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This article in CS

  1. Vol. 53 No. 1, p. 329-340
     
    Received: Feb 16, 2012
    Published: January 3, 2013


    * Corresponding author(s): song.cui@ag.tamu.edu
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doi:10.2135/cropsci2012.02.0107

Growth and Nutritive Value of Three Old World Bluestems and Three Legumes in the Semiarid Texas High Plains

  1. Song Cui *a,
  2. Vivien G. Allenb,
  3. C. Philip Brownb and
  4. David B. Westerc
  1. a Texas AgriLife Research and Extension Center, Vernon, TX 76384
    b Dep. of Plant and Soil Science, Texas Tech Univ., Lubbock, TX 79409-2122
    c Dep. of Animal, Rangeland, and Wildlife Sciences, Texas A&M Univ.-Kingsville, Kingsville, TX 78363-8202

Abstract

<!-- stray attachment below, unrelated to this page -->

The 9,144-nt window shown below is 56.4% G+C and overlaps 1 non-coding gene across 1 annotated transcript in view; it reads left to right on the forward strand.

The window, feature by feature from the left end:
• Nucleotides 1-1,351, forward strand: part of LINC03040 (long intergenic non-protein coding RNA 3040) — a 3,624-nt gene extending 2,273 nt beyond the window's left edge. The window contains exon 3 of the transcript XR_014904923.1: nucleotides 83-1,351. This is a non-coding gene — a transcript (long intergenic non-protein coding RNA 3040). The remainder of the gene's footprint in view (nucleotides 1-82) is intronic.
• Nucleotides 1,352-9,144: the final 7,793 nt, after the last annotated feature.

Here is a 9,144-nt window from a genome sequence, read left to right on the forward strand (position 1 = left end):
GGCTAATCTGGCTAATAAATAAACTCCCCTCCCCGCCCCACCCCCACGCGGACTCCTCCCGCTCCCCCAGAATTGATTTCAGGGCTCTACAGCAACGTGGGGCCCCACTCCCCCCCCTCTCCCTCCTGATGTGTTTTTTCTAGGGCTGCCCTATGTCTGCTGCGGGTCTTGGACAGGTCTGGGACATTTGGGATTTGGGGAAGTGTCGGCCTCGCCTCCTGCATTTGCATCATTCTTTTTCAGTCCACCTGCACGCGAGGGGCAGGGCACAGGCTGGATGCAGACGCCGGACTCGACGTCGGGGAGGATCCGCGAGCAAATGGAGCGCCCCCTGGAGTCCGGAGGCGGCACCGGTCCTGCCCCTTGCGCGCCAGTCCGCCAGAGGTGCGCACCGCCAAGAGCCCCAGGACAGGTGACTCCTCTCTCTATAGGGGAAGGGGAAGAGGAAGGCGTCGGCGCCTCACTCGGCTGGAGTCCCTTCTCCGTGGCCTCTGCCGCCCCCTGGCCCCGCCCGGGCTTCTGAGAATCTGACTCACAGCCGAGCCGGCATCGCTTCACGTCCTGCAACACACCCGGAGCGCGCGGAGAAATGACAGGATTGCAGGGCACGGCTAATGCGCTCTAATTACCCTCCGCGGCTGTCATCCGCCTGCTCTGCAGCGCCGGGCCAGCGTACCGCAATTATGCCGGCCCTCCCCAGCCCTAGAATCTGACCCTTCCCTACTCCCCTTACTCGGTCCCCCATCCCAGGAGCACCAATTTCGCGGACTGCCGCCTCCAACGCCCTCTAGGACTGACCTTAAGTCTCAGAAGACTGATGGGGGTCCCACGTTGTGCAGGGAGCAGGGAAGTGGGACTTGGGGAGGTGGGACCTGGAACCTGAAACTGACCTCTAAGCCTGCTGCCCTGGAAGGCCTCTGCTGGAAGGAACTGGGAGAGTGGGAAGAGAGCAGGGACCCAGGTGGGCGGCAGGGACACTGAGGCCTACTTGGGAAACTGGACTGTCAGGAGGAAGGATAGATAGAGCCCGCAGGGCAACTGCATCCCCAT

Benefits of legume–grass mixtures are well known but water required for legume growth limits use in semiarid, irrigation-dependent environments. Research conducted over 4 yr (2007 to 2010) in the semiarid Texas High Plains compared alfalfa (Medicago sativa L.), yellow sweetclover [Melilotus officinalis (L.) Lam.], and sainfoin (Onobrychis viciifolia Scop.) interseeded into three old world bluestems (Bothriochloa spp.). No fertilizer N (control) and 60 kg N ha−1 treatments were applied to grasses alone. The five treatments imposed on each grass were replicated three times in a randomized complete block design with the legume and N treatments in a split-plot arrangement. Irrigation water applied through subsurface drip was limited to 250 mm annually. Annual dry matter yield of grass monocultures exceeded grass–legume mixtures in year 1 but yield of grass–legume mixtures was similar to N fertilizer in subsequent years. Crude protein (CP) and dry matter digestibility (DMD) were higher while cell wall was lower in the mean of grass–legume mixtures than grass monocultures. Nitrogen fertilization increased CP but had little effect on cell wall or DMD (g kg−1). Nutritive value benefits from yellow sweetclover occurred in year 1 and then declined while benefits from alfalfa increased over 4 yr. Lower sainfoin stands limited nutritive value. With limited irrigation, benefits of including legumes can exceed 60 kg N ha−1 in this semiarid environment.

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